M: Now, one of the stranger tracks on the album, well at least the intro, for ‘Tiny Little Island’. What’s going on there, cause there’s like this sing-a-long thing.

N: This was an interesting one, it was a bit of a crap shot. We kind of weren’t sure whether we were gonna make it work originally, half of us were like ‘It’s great’, the other half of us we like ‘Sounds like a nursery rhyme, is that a great thing?’ And look it does, but it’s so infectious but it’s also quite bleak. So I think the brightness of the melody is kind of offset by the lyrical undertone

M: Nothing like a bleak nursery rhyme to get the kids off on the right foot.

N: Yeah, I don’t know if you’ve seen the video that we did, it’s this animated ghost that ends up in this destroyed world because he’s been living an excessive life, so we tried to kind of pay it out as well and take that kind of childish angle but also make it bleak on the other side.

M: Then we have ‘Uncomfortable’.

N: This song was like another one that we sort of fought for, it started out Dave our drummer actually programmed the key line on his phone, it was just like a little midi thing with a bass and a drum kit and we got the chorus hook pretty early in the piece and a bunch of various options, but nothing really stuck, but everyone was keen on it and we sat in the room and listened to the songs in Melbourne and this was one we were like ‘Yup, we’re gonna do it’, and I think this was the second or third trip and we kind of cut all of the instrumentals and then there was a call made, for two reasons, to send me off to work on the songs alone. One, was that the songs weren’t finished which was a big problem. The other was that, for whatever reason, I like to kind of get my fingers into everything in the studio and you get to tinker and play with tones and all that sort of thing, but when you’re under a lot of time pressure and people just want to get shit done it’s not particularly useful to have someone like me putting their finger up every ten minutes going ‘Can we change that, can we change that’.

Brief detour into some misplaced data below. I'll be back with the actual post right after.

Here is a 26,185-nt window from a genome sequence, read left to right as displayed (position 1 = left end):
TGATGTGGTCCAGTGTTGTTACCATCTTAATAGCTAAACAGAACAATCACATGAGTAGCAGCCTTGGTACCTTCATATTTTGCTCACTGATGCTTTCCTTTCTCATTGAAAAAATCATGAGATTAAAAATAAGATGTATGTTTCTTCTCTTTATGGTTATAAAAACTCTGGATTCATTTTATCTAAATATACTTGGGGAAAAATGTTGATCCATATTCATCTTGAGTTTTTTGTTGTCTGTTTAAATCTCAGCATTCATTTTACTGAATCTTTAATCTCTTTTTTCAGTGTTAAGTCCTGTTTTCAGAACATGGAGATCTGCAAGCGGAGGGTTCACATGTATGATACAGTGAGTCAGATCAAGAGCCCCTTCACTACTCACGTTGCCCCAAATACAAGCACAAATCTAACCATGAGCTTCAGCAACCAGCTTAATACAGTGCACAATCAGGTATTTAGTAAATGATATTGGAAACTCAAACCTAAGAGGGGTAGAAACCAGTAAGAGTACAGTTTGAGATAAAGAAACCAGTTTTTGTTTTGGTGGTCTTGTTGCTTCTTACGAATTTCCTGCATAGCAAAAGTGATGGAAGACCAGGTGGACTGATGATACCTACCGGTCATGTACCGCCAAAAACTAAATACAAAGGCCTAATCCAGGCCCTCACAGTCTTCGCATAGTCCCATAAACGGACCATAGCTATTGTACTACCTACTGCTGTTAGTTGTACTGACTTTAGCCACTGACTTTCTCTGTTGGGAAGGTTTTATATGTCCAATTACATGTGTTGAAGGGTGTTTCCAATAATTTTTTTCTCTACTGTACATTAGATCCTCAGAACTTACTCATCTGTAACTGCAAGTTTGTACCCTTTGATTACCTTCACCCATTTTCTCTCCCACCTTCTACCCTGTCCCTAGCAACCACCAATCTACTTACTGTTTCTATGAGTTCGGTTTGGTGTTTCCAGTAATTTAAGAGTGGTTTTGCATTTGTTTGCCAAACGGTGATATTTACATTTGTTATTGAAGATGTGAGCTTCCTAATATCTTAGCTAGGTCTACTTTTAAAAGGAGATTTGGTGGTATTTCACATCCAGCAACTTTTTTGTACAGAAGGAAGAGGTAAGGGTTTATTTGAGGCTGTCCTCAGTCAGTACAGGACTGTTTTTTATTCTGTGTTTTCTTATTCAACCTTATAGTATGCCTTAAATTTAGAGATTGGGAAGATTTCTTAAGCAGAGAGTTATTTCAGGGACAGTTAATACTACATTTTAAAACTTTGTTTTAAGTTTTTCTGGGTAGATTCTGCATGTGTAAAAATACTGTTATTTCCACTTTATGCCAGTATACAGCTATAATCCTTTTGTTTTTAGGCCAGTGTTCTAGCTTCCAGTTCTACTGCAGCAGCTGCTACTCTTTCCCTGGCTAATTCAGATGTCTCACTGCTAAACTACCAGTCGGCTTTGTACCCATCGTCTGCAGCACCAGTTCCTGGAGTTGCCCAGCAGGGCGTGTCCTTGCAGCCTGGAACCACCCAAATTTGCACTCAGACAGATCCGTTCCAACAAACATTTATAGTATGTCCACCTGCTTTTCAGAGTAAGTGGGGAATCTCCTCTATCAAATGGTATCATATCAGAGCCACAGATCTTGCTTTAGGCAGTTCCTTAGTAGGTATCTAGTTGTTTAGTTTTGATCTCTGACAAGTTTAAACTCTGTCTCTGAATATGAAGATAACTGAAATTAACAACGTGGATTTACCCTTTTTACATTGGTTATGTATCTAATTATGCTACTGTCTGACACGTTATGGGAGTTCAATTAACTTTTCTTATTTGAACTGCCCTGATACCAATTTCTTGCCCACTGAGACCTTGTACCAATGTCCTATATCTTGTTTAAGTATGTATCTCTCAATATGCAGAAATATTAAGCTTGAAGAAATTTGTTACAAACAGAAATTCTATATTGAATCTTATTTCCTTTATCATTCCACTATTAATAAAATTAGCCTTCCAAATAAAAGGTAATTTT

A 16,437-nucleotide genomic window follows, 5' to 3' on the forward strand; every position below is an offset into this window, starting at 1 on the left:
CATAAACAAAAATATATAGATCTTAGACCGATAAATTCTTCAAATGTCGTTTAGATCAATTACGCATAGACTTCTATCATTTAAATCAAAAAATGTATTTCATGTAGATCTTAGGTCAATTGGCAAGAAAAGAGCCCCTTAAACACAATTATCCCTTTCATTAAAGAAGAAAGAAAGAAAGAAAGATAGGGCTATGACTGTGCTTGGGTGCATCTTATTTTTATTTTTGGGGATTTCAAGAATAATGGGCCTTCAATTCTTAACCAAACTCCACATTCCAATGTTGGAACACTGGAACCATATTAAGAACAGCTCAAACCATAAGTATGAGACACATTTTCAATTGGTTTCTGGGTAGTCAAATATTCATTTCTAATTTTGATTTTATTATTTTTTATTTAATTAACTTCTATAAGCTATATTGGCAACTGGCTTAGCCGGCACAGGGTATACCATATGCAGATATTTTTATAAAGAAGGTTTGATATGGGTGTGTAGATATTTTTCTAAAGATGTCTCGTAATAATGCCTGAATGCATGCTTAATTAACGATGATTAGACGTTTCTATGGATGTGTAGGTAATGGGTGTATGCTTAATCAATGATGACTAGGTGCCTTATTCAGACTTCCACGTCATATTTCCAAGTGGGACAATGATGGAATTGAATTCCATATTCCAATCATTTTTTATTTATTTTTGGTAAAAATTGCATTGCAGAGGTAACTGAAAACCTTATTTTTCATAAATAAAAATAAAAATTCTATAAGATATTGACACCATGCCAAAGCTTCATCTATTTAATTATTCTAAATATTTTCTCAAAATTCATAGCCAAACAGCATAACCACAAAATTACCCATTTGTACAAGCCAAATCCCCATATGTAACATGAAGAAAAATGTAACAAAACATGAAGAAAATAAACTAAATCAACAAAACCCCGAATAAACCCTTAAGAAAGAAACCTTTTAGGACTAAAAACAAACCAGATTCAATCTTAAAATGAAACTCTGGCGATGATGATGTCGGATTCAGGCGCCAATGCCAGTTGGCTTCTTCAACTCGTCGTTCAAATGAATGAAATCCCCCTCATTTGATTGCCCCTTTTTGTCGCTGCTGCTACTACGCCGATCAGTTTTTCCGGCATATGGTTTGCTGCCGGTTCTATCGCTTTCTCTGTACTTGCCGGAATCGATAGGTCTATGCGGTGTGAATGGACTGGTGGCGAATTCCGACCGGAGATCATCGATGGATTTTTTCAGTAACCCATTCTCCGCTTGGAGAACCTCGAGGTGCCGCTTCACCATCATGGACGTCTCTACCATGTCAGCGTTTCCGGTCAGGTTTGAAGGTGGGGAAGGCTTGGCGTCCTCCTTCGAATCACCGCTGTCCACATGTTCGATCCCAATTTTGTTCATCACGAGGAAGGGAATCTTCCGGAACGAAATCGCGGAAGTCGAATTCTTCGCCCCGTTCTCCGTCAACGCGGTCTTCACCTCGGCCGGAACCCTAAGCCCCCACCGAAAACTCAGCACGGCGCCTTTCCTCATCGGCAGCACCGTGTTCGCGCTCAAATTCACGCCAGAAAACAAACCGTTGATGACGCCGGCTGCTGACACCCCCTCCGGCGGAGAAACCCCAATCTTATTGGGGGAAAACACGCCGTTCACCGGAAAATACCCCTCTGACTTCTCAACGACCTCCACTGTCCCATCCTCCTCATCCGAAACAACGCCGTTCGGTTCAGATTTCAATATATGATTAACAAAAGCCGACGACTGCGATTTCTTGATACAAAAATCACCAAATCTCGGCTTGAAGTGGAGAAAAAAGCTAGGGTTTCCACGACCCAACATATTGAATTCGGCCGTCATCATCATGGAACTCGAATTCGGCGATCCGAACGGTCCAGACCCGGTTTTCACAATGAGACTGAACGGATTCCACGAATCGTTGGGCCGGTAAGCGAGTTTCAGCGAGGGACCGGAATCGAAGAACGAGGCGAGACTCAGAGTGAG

M: So you’re that guy

N: I’m that guy, which is fun for me but drives everyone else fucking crazy. So the call was made to literally ban me from the studio. So I went back to our Airbnb that we were staying in and I just got up every day and just mulled around and drunk coffee and whisky and tried to figure out my life. So it’s not a very optimistic piece of music, but it kind of captured me at this lonely desperate time in my life. The lyrics were all written in one morning in like an hour, which is kind of weird. Sometimes I write that way but often it takes a while and you still need to figure out the angles that are kind of like to spew it out onto a piece of paper is pretty unique.

M: Next track, number eight, ‘IFXS

N: So, it stands for I Fucked A Snake.

M: Of course, of course, why didn’t I know that?

N: But that’s kind of not so great for the kids, so we thought we’d, I think when it came back from the studio, the engineer who was mixing it Sam, had called it ‘I Faxed a Snake’, so we went Ok and changed it to that. This song literally was a joke song. Way back when we were doing the Australian tour and we were about to jump in the AC/DC shows that we did, we went in to the studio in Melbourne and we just stood around the room, kind of the same thing we did for the rest of the record and just played every day and recorded everything. This song was a bass lick that James had come up with and the original demo is just him yelling into a mic the opening line, and that’s pretty much it. But it was fun and ridiculous so we kind of took it and re-wrote a whole bunch of lyrics around it and just took that idea and took it as far as we possibly could, which is pretty far, and then added this really sugary chorus onto it and we kind of didn’t think much of it, 107 songs, it’s ok to have a weird joke song, but we sent it to Tom and he just wrote back and went like ‘Oh my God, this is amazing’. Its such a weird tune, it’s got this really heavy punk thing and then this crazy floaty chorus and screw it, it’s fun, and people really love it …

M: It’s supposed to be fun

N: Yeah, and a lot of this record is despite a lot of the inward looking content, like Tiny Little Island is a cherry bleak song, this is a kind of ridiculous, heavy punk song so we’re not afraid to not take ourselves too seriously.

M: Number nine is ‘Skeletons’.

N: So this track, this is probably the least dense song on the record instrumentally, I think there’s really just one guitar and bass and drums, so it’s super centred around the vocal. But really, really melodic and I think it came across really nicely in the end. It’s probably as close to a ballad as you’ll get out of us. It’s a pretty expansive, long piece, I don’t really know what else I can say about it, it’s a pretty song.

M: Fun to play?

N: Yeah, we’ve been trying to work this up for the tour at the moment, we’re trying to at least pull it out at a few shows, and it’s very bass driven too which is kind of unique for us, the bass line really underpins everything.